3:5-7, “Jesus answered, “I assure you: Unless someone is born of water and the Spirit, he cannot enter the kingdom of God. Whatever is born of the flesh is flesh, and whatever is born of the Spirit is spirit. Do not be amazed that I told you that you must be born again.” These verses indicate the need for believers to be baptized. Our natural birth is through the flesh that is originally sinful from the seed of Adam. The purpose of baptism is to acknowledge a new birth through Jesus Christ in which we receive the Holy Spirit to guide us on our journey through the Christian faith.

3:16, 18a, “For God loved the world in this way: He gave His One and Only Son, so that everyone who believes in Him will not perish but have eternal life. Anyone who believes in Him is not condemned.” 5:24, “I assure you: Anyone who hears My word and believes Him who sent Me has eternal life and will not come under judgment but has passed from death to life.”
8:10-11, “When Jesus stood up, He said to her, “Woman, where are they? Has no one condemned you?” “No one, Lord,” she answered. “Neither do I condemn you,” said Jesus. “Go, and from now on do not sin any more.” 8:31-32, 34-36, “So Jesus said to the Jews who had believed Him, “If you continue in My word, you really are My disciples. You will know the truth, and the truth will set you free…I assure you: Everyone who commits sin is a slave of sin. A slave does not remain in the household forever, but a son does remain forever. Therefore if the Son sets you free, you really will be free.” There are certain transgressions that can easily be turned into a routine in life. A few popular examples that fit well in today’s society would be those of lust, self-gratification, and selfishness. If we carry out those offenses long enough, we will literally become slaves to those sins. If we put our hope in Jesus Christ, then we will be able to become free from those transgressions. For it was Jesus who overcame every temptation, who was bruised and crucified for our iniquities and rose again so that we may follow Him to righteousness.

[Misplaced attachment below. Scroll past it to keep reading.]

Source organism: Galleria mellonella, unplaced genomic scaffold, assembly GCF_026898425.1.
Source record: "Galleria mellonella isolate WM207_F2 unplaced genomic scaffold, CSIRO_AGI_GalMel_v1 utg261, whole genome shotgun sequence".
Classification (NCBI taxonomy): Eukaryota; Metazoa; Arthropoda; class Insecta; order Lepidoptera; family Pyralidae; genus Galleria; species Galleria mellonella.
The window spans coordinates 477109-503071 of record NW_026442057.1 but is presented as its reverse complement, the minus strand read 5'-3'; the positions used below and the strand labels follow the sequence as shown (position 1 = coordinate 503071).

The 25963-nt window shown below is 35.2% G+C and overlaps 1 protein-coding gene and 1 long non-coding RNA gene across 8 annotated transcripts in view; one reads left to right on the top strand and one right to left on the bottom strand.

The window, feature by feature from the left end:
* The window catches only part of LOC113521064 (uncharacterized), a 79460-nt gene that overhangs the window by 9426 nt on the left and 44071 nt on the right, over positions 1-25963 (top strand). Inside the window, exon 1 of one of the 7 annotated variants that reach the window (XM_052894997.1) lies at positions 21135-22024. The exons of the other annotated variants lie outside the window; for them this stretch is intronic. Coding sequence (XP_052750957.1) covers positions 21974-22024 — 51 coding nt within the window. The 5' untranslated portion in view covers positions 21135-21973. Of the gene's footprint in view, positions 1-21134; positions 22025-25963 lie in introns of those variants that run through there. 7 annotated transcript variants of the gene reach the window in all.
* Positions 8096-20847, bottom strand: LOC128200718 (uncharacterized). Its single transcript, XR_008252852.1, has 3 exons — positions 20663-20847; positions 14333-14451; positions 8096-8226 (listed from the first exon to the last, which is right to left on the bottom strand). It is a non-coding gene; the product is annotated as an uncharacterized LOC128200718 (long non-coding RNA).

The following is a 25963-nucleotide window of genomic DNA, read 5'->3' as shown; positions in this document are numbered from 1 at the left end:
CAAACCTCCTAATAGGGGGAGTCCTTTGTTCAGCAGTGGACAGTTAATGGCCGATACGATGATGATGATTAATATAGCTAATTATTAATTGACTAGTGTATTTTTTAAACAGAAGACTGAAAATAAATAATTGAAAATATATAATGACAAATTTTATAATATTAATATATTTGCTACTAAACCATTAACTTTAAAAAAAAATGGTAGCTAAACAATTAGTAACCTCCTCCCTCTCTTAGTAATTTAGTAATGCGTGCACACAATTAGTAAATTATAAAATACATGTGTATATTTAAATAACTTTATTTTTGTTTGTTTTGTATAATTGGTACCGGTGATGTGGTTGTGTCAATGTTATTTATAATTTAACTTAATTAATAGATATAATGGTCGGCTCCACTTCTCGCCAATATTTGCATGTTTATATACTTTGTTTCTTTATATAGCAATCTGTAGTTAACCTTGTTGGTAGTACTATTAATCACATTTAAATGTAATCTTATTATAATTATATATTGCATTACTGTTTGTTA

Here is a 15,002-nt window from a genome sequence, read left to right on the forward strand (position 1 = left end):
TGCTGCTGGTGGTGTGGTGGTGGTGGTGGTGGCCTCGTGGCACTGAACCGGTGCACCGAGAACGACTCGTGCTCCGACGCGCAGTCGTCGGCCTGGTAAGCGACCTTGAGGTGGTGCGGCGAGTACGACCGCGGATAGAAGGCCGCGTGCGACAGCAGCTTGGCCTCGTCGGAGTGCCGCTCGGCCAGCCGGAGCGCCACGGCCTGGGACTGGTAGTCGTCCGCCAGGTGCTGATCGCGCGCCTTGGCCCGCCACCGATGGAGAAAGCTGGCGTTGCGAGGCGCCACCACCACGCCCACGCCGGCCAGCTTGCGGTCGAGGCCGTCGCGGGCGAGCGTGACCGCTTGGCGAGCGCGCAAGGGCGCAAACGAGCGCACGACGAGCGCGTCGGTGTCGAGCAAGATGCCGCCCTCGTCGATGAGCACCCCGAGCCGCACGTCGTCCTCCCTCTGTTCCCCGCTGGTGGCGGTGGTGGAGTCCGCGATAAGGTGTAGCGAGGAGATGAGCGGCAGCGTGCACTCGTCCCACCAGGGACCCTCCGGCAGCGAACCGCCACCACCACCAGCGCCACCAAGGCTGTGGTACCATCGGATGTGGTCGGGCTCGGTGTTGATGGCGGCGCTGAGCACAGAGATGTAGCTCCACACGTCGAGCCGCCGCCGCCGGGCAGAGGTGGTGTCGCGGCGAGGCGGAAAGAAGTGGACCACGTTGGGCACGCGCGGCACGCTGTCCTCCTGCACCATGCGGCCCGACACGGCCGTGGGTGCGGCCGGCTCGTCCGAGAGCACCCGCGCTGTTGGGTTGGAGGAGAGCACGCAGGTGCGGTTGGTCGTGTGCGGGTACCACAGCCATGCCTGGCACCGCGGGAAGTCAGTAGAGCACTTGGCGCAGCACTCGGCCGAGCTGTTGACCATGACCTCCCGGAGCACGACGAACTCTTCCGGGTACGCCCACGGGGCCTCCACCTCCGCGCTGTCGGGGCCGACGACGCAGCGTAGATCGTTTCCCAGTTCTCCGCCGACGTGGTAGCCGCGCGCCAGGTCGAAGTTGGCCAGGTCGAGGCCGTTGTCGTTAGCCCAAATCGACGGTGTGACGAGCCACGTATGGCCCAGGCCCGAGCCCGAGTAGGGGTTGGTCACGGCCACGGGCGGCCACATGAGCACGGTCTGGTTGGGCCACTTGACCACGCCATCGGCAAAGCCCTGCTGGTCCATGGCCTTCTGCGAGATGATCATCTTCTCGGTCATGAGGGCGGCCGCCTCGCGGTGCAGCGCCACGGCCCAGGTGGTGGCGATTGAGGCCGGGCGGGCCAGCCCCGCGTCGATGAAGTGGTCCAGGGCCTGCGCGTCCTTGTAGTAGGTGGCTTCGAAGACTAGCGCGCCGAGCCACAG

Newsboys (I Am Free): http://www.youtube.com/watch?v=nR7bBEBIC9g

3:27, 30 “John responded, “No one can receive a single thing unless it’s given to him from heaven. He must increase, but I must decrease.” These verses lead to an excellent perspective of keeping God first in our lives. He may not give us everything we want, but He will give us everything we need. It is important to keep this in mind and be thankful for all the blessings God has given to us. When we keep God first in our hearts, then His character will be shown through us and that will allow Him to increase in our lives and we will decrease our own natural desires.